When we open ourselves to the pain we have caused – all of us have caused, as humans will – we reach a fundamental point of conversion. It is terrifying to face ourselves, admit of demons, look into the heart. People describe it differently. As fear of exploding. As fear of rejection – a kind of ultimate, complete, and absolute rejection. As vertigo. As a herd of wild horses, trapped in the chest, trampling everything vital. A fear that we will have to admit ourselves as worthless, to lose the masks and crutches we have been trying to salvage ourselves with – as hard worker, as wage earner, as authority on something or other, as a pretty girl, a strong man, someone with a job to do. It is terrifying to admit those things are not really real, that there is something else underneath.
As I approached it, I dreamt and day dreamt often in shadowy, Jungian terms. I wrote about cold forests and empty tundra. Most frequently, it was coldness and dark. Usually, it was nakedness and vulnerability. I had many visions of myself lying down, all skin, on an icy couch.
None of us, really, would choose any of these things. The fear is that what we will find won’t be good enough or strong enough to survive. That we need our delusions – even if we know them to be lies or painful or half life – because they feel more safe than whatever it is we might find if we look within. As the woman said, I know why I should be willing. I’m just not, yet.
None of us, really, choose these things. It is what nightmares, addictions, and alienation are made of. Normal life has us run. Run, resist, defend, protect, deny, construct, or lean away.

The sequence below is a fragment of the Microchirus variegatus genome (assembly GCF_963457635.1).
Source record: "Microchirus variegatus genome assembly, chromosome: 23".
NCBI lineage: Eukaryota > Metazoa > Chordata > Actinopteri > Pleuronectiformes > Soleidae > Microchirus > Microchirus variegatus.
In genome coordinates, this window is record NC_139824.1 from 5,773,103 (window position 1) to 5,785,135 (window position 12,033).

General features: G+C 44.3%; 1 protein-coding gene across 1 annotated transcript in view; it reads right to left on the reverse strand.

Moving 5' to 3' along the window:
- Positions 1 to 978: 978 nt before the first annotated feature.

Conversion is the courageous decision to lean in, instead.
And of course we are afraid of being swept away, overcome, falling apart.
The point of looking in, of leaning in, of revealing or conversion, is to find reality. So long as we persist in not accepting our past, we contort ourselves away. Fear, failure, and the facts of what we’ve done are intrinsic parts of life; to resist them means to resist life. The point of all of this is to touch, to fall, to widen into the full spectrum of human emotion and experience. What is touched, when we go there, are those deepest veins of feeling. What we realize, if we find the guts to drop, is that the present moment is wide enough to hold all of our past, as well as the vastness of the sky, the depth of the night, the sweetness of visceral things. To look within will not cause us to lose our balance or get lost. It doesn’t mean defeat. Because our usual stance is resistant, to look within serves only as a corrective. Looking allows us to see directly: both the quivering, the shakiness, the gripping tightness that is fear, but also the wellspring of vulnerability, which indicate hope and love. Also the ticking of pleasures. The root of laughter.
Love and awareness, balance and stillness, meaning, I think, lie on the other side of fear. The other side of resisting is freedom. Freedom is everything. Spew of tides, roiling of universe, pounding of heart, thirst in the mouth. All of that is large enough to hold the fear, or the fearful.
The horses spread out across that tundra, once loosed from the chest. The icy couch stung me, scarred me, made me tremble. But the heat of my body melted it, so that I lay on the grassy dirt. The sound of crickets and owls, the wide net of the sky, seem at times to participate in the holding, the embrace. When chaos subsides, we realize stillness. A screaming, thundering cacophony of sound suddenly stops, and we can rest in great silence. Of course we fear heights, depths, unknowing. It is vast and completely empty.
And incomparably tender. Irrevocably strong. Brazenly good.